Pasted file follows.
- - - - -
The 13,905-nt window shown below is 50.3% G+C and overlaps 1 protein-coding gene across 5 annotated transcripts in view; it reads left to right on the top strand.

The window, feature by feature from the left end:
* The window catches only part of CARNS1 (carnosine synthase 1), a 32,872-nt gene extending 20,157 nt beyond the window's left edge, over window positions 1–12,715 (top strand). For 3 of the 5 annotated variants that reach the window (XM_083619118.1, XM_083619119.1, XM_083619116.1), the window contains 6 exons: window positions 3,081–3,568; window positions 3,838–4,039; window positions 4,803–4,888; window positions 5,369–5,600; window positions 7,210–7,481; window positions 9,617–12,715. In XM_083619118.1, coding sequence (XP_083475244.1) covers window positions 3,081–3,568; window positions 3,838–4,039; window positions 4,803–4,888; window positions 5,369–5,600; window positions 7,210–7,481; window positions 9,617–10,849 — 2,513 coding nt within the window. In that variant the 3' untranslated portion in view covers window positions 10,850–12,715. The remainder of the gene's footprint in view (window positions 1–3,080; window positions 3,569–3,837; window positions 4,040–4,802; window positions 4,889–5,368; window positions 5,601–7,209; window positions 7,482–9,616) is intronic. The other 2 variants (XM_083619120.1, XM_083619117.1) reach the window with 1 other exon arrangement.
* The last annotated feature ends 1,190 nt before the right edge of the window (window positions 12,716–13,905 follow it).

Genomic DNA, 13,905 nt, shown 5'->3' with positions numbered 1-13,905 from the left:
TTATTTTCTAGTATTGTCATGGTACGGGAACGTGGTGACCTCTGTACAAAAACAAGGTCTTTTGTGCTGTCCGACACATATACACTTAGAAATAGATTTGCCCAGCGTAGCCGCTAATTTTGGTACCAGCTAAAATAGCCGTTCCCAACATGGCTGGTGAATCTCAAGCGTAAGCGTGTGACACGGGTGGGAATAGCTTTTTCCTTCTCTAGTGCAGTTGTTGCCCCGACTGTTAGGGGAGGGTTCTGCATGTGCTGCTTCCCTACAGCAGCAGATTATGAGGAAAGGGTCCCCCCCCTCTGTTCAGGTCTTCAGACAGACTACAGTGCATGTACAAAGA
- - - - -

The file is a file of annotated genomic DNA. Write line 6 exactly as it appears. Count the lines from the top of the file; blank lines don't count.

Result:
TTATTTTCTAGTATTGTCATGGTACGGGAACGTGGTGACCTCTGTACAAAAACAAGGTCTTTTGTGCTGTCCGACACATATACACTTAGAAATAGATTTGCCCAGCGTAGCCGCTAATTTTGGTACCAGCTAAAATAGCCGTTCCCAACATGGCTGGTGAATCTCAAGCGTAAGCGTGTGACACGGGTGGGAATAGCTTTTTCCTTCTCTAGTGCAGTTGTTGCCCCGACTGTTAGGGGAGGGTTCTGCATGTGCTGCTTCCCTACAGCAGCAGATTATGAGGAAAGGGTCCCCCCCCTCTGTTCAGGTCTTCAGACAGACTACAGTGCATGTACAAAGA